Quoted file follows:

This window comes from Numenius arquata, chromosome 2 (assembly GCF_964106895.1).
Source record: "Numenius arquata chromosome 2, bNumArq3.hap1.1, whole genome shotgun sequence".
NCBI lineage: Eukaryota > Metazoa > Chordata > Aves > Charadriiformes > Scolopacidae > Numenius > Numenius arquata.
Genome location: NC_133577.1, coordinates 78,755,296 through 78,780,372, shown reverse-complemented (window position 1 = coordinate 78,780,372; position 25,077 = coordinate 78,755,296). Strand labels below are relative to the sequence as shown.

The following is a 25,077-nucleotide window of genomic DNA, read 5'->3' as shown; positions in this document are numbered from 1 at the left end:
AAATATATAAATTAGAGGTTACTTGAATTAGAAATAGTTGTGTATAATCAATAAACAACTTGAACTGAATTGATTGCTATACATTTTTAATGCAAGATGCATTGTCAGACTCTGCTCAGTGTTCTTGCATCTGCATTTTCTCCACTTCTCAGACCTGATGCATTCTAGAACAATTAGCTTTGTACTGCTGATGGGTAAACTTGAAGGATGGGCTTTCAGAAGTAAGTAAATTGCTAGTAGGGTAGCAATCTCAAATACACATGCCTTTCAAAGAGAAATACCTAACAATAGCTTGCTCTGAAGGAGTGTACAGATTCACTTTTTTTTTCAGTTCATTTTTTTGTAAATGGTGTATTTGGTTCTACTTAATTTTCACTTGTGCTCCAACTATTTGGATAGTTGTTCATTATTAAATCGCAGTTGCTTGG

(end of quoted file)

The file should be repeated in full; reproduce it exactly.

This window comes from Numenius arquata, chromosome 2 (assembly GCF_964106895.1).
Source record: "Numenius arquata chromosome 2, bNumArq3.hap1.1, whole genome shotgun sequence".
NCBI lineage: Eukaryota > Metazoa > Chordata > Aves > Charadriiformes > Scolopacidae > Numenius > Numenius arquata.
Genome location: NC_133577.1, coordinates 78,755,296 through 78,780,372, shown reverse-complemented (window position 1 = coordinate 78,780,372; position 25,077 = coordinate 78,755,296). Strand labels below are relative to the sequence as shown.

The following is a 25,077-nucleotide window of genomic DNA, read 5'->3' as shown; positions in this document are numbered from 1 at the left end:
AAATATATAAATTAGAGGTTACTTGAATTAGAAATAGTTGTGTATAATCAATAAACAACTTGAACTGAATTGATTGCTATACATTTTTAATGCAAGATGCATTGTCAGACTCTGCTCAGTGTTCTTGCATCTGCATTTTCTCCACTTCTCAGACCTGATGCATTCTAGAACAATTAGCTTTGTACTGCTGATGGGTAAACTTGAAGGATGGGCTTTCAGAAGTAAGTAAATTGCTAGTAGGGTAGCAATCTCAAATACACATGCCTTTCAAAGAGAAATACCTAACAATAGCTTGCTCTGAAGGAGTGTACAGATTCACTTTTTTTTTCAGTTCATTTTTTTGTAAATGGTGTATTTGGTTCTACTTAATTTTCACTTGTGCTCCAACTATTTGGATAGTTGTTCATTATTAAATCGCAGTTGCTTGG